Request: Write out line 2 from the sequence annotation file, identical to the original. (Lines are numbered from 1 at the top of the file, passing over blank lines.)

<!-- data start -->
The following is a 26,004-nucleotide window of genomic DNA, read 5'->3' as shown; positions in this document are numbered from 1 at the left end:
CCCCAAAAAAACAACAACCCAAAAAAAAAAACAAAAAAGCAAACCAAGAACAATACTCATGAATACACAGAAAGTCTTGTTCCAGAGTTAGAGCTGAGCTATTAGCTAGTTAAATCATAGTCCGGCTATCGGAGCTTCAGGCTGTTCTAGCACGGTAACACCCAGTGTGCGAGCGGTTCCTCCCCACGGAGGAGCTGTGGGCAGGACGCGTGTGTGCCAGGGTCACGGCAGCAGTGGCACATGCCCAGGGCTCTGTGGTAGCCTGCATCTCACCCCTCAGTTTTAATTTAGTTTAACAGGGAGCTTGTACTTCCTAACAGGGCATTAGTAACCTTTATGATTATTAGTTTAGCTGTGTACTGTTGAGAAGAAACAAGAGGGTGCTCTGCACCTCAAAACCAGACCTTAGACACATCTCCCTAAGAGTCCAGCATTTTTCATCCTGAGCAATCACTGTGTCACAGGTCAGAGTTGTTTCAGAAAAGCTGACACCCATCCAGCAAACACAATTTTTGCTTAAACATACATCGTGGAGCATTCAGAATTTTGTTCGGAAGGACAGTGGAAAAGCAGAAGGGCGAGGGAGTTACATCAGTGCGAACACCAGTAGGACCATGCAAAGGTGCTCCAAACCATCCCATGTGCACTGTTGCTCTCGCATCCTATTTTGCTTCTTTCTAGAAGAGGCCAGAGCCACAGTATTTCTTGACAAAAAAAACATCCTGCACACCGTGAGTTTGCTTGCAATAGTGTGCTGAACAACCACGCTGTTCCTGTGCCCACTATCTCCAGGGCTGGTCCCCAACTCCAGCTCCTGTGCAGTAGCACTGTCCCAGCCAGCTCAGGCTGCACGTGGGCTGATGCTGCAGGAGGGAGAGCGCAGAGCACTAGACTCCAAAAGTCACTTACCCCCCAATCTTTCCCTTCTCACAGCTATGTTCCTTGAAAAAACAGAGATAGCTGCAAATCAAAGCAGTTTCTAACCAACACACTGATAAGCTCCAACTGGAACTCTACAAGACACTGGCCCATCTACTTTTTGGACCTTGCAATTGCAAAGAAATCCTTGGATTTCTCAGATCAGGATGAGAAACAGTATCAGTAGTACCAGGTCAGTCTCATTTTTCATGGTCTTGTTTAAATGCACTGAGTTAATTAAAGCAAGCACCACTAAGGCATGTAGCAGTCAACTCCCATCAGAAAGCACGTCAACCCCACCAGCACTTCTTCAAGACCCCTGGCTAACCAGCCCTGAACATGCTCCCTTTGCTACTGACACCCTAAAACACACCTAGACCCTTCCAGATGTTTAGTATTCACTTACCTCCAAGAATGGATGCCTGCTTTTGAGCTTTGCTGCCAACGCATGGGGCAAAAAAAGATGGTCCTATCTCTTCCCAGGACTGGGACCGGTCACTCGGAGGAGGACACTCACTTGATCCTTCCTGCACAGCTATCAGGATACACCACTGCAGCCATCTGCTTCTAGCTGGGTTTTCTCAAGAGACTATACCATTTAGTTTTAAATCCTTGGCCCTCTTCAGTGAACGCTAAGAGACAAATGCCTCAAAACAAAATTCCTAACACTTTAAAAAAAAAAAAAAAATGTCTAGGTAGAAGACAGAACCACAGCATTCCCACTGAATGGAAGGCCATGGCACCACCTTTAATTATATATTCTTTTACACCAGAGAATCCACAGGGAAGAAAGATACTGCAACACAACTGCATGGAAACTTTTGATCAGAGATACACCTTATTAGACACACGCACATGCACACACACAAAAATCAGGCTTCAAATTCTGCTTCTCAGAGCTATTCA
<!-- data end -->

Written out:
CCCCAAAAAAACAACAACCCAAAAAAAAAAACAAAAAAGCAAACCAAGAACAATACTCATGAATACACAGAAAGTCTTGTTCCAGAGTTAGAGCTGAGCTATTAGCTAGTTAAATCATAGTCCGGCTATCGGAGCTTCAGGCTGTTCTAGCACGGTAACACCCAGTGTGCGAGCGGTTCCTCCCCACGGAGGAGCTGTGGGCAGGACGCGTGTGTGCCAGGGTCACGGCAGCAGTGGCACATGCCCAGGGCTCTGTGGTAGCCTGCATCTCACCCCTCAGTTTTAATTTAGTTTAACAGGGAGCTTGTACTTCCTAACAGGGCATTAGTAACCTTTATGATTATTAGTTTAGCTGTGTACTGTTGAGAAGAAACAAGAGGGTGCTCTGCACCTCAAAACCAGACCTTAGACACATCTCCCTAAGAGTCCAGCATTTTTCATCCTGAGCAATCACTGTGTCACAGGTCAGAGTTGTTTCAGAAAAGCTGACACCCATCCAGCAAACACAATTTTTGCTTAAACATACATCGTGGAGCATTCAGAATTTTGTTCGGAAGGACAGTGGAAAAGCAGAAGGGCGAGGGAGTTACATCAGTGCGAACACCAGTAGGACCATGCAAAGGTGCTCCAAACCATCCCATGTGCACTGTTGCTCTCGCATCCTATTTTGCTTCTTTCTAGAAGAGGCCAGAGCCACAGTATTTCTTGACAAAAAAAACATCCTGCACACCGTGAGTTTGCTTGCAATAGTGTGCTGAACAACCACGCTGTTCCTGTGCCCACTATCTCCAGGGCTGGTCCCCAACTCCAGCTCCTGTGCAGTAGCACTGTCCCAGCCAGCTCAGGCTGCACGTGGGCTGATGCTGCAGGAGGGAGAGCGCAGAGCACTAGACTCCAAAAGTCACTTACCCCCCAATCTTTCCCTTCTCACAGCTATGTTCCTTGAAAAAACAGAGATAGCTGCAAATCAAAGCAGTTTCTAACCAACACACTGATAAGCTCCAACTGGAACTCTACAAGACACTGGCCCATCTACTTTTTGGACCTTGCAATTGCAAAGAAATCCTTGGATTTCTCAGATCAGGATGAGAAACAGTATCAGTAGTACCAGGTCAGTCTCATTTTTCATGGTCTTGTTTAAATGCACTGAGTTAATTAAAGCAAGCACCACTAAGGCATGTAGCAGTCAACTCCCATCAGAAAGCACGTCAACCCCACCAGCACTTCTTCAAGACCCCTGGCTAACCAGCCCTGAACATGCTCCCTTTGCTACTGACACCCTAAAACACACCTAGACCCTTCCAGATGTTTAGTATTCACTTACCTCCAAGAATGGATGCCTGCTTTTGAGCTTTGCTGCCAACGCATGGGGCAAAAAAAGATGGTCCTATCTCTTCCCAGGACTGGGACCGGTCACTCGGAGGAGGACACTCACTTGATCCTTCCTGCACAGCTATCAGGATACACCACTGCAGCCATCTGCTTCTAGCTGGGTTTTCTCAAGAGACTATACCATTTAGTTTTAAATCCTTGGCCCTCTTCAGTGAACGCTAAGAGACAAATGCCTCAAAACAAAATTCCTAACACTTTAAAAAAAAAAAAAAAATGTCTAGGTAGAAGACAGAACCACAGCATTCCCACTGAATGGAAGGCCATGGCACCACCTTTAATTATATATTCTTTTACACCAGAGAATCCACAGGGAAGAAAGATACTGCAACACAACTGCATGGAAACTTTTGATCAGAGATACACCTTATTAGACACACGCACATGCACACACACAAAAATCAGGCTTCAAATTCTGCTTCTCAGAGCTATTCA